(Another suggestion from @JayTay)
Kempston or Sinclair
I’ve only ever been to Kempston once, and that was to go to Sainsbury’s in the middle of the night. I’ve driven through it a handful of times, though, and without wishing to offend those who live there, it is pretty unremarkable. Sinclair is not, as far as I’m aware, a location anywhere in the UK or any of the countries I’ve ever visited. With this deduction, I presume the comparison requested is between the two competing joystick interface standards for the Sinclair Spectrum.
That certainly makes more sense, anyway.
Notice that I said “joystick interface” rather than “joystick”. Although Sinclair, and probably Kempston, branded sticks existed, and games always referred to “Kempston Joystick” and so on, it was actually the interface that made the difference.
Unlike many other machines at the time, the Spectrum didn’t have any joystick ports built in, and wouldn’t until the +2 model came along. Instead, an interface device needed to be plugged into the computer’s edge connector, and joysticks were plugged into that. The joysticks themselves were actually standard Atari-compatible one-button sticks with 9-pin connectors, and could be used with either interface (or indeed most of the less common alternatives, like AGF and Fuller), or indeed with many other computers and consoles of the era.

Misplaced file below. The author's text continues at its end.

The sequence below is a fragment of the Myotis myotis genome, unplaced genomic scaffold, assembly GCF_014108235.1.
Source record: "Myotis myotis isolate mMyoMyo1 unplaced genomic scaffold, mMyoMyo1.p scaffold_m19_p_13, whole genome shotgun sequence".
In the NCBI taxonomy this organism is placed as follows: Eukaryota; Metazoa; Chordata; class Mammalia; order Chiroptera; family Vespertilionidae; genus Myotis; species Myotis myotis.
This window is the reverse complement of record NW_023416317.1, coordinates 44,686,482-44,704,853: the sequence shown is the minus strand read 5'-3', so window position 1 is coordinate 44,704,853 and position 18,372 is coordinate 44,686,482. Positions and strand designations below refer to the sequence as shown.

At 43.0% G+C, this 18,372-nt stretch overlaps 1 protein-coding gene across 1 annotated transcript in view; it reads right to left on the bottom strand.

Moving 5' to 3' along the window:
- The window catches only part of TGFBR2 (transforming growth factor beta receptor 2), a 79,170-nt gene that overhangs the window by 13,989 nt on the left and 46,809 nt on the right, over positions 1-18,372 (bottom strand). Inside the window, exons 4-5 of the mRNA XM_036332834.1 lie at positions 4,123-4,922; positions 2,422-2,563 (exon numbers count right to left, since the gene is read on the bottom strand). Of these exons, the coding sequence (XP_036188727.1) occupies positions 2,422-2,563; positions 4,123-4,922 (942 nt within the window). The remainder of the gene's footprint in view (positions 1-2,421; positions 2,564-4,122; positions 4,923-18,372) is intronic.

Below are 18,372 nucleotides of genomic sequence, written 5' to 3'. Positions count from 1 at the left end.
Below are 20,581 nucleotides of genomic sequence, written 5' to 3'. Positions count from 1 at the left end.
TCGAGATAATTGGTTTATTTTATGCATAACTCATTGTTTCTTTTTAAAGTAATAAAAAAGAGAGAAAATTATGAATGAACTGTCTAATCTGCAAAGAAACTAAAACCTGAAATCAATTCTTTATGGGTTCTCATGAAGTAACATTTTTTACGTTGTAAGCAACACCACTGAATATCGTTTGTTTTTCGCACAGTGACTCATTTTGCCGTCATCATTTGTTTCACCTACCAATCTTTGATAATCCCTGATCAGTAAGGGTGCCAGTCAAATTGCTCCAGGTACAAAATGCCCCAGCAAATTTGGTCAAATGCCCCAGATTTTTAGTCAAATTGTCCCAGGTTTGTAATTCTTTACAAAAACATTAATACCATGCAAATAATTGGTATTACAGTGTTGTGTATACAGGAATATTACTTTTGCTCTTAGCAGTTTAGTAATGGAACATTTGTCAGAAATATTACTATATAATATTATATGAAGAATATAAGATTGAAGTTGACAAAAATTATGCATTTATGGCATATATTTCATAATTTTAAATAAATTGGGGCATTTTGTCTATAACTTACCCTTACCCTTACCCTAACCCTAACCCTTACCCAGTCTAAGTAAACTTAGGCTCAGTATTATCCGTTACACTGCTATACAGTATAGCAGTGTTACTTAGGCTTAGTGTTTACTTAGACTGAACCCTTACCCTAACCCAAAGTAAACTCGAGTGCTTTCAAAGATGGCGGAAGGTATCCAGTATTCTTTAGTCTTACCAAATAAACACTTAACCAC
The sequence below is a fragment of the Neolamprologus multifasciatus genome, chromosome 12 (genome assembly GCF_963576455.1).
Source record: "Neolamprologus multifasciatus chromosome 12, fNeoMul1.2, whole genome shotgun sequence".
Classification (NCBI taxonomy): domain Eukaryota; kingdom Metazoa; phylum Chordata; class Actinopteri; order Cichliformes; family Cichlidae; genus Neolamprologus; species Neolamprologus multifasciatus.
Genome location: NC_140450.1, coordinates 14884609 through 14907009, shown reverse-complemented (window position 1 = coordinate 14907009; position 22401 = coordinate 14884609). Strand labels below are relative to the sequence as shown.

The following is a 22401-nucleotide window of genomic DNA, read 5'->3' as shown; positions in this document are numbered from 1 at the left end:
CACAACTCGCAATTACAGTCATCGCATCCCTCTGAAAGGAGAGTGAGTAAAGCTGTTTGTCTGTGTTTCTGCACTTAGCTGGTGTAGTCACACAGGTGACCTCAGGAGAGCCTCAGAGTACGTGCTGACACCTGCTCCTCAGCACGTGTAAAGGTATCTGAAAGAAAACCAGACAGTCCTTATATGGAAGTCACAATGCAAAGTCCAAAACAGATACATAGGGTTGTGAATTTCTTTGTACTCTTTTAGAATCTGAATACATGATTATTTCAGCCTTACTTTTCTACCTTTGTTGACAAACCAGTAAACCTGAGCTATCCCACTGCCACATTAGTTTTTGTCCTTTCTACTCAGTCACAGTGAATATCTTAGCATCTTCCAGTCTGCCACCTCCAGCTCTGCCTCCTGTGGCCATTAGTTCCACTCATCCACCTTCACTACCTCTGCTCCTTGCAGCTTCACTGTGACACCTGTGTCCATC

To the player, that meant that there was no real difference between the two. In my experience, more (most, in fact) games supported Kempston as a default option, but the Sinclair interface was actually quite clever: It replicated number keys on the keyboard. If a game didn’t support joysticks but did support redefining the keys, then you could still use a stick. Of course, the Cursor joystick interface did the same, but that isn’t up for discussion. In addition, the Sinclair interface offered the capability to use two sticks at once – one replicating the keys 1-5, the other 6-0.
At a technical level, and I’m barely a machine code coder so bear with me, communicating with the interfaces was just as simple for each. You read hardware port 0x1f for Kempston, and either 0xf7fe or 0xeffe for the two Sinclair ports. However, as a BASIC programmer (which I’m infinitely more proficient at, I mean, have you not seen Octopus Lite?) reading joystick ports is slightly more complicated and unusual. Not so with Sinclair sticks as they register as keys, so a quick INKEY$ is all you need.
However. It was much, much easier, and cheaper, to get hold of a Kempston interface (not least because the official Sinclair ones also did other things besides just provide joystick sockets) so that’s what most Spectrum owners did. Kempston became the de facto standard for Speccy joystick interfaces, with some games equating the term “Joystick support” with support for the Kempston interface, and so effectively Kempston was best just for that reason.
Sinclair may have been more useful, but Kempston was King.